These are what we call the 'YMMV items.' Things that some people find in this work. We call them 'your mileage might vary' because not everyone sees these things in the same way. This starts discussions in the trope lists, a thing we don't want. Please use the discussion page if you'd like to discuss any of these items.
YMMV: Miss Saigon
Alternate Aesop Interpretation: The entire musical can be seen as a metaphor for the relations between the West and developing countries. The West (Chris) promises a better life to the developing countries (Kim and the Engineer) only to end up abandoning them (either willfully or after being forced to do so).
Designated Villain: It's hard to find a fan of the show who doesn't hate Ellen, seeing her as the reason Chris and Kim can't reunite and why Chris isn't willing to take Tam (his and Kim's son) back to America with him.
There's also the timing problem with her marriage to Chris - he's been back Stateside 3 years, one of which was taken up by his Heroic BSOD ("spoke to no one for a year",) and they've been married 2 years. When exactly did they date?
There are many who view Ellen as their favorite character and others who see her as being as much of a victim of circumstance as Kim and Chris.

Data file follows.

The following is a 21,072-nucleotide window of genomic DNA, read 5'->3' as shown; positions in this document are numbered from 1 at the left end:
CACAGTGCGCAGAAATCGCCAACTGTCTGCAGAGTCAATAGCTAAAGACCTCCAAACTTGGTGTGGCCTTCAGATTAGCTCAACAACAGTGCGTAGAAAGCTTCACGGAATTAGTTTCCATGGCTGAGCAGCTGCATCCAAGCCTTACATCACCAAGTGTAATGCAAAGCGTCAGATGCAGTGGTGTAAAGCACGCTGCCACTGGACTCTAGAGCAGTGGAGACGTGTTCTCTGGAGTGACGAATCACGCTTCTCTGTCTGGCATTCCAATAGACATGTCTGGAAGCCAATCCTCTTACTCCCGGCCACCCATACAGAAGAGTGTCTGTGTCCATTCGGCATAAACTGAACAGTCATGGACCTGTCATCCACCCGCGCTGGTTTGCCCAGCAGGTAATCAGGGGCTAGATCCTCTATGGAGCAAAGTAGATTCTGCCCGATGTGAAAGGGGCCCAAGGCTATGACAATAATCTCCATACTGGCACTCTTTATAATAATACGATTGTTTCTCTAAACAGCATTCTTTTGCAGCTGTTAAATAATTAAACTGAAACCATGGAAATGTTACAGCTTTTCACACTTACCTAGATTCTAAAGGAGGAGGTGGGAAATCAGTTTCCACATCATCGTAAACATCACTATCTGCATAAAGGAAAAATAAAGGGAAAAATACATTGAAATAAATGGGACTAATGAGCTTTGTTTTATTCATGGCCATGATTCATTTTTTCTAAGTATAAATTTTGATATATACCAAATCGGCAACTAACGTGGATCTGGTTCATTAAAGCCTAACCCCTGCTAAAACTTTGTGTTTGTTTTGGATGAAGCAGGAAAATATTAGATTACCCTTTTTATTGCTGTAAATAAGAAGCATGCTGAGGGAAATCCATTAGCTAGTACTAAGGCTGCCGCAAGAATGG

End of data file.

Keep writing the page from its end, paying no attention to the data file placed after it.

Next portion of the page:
Fridge Horror: If you think Chris was going through hell before—having nightmares/grappling with his troubled marriage/struggling with guilt over inadvertently abandoning Kim—what's he going to be like now? Especially bad considering that he was making strides towards putting his life together.
Hilarious in Hindsight: Jonathan Pryce originated the role of the Engineer, whose most memorable moment is probably the song "The American Dream". Twenty years later in G.I. Joe: The Rise of Cobra, Pryce played the American President, which is probably the ultimate American dream, fulfilled.
Just Here for Godzilla: The makers of the musical realised early on that the helicopter sequence was a huge selling point, so much so that the helicopter is the musical's logo on posters and promotional material.
Misaimed Marketing: This can probably be said about the decision to allow amateur theatre groups and high schools to stage their own versions of the musical.
Narm: The character of Chris. A good actor will usually be able to avert this but with a bad actor this will almost certainly happen.
Narm Charm: The musical can fall prey to this trope yet it's still utterly fantastic, watchable and will probably have you sobbing at the end. Chris is sometimes the most/only narmy one, especially during the song "Why God, Why?"; even its title sounds narmy.
It also depends on how well he can pull off that Big "NO!" at the end. Some actors are terrific, others have you stifling your laughter or even cringing.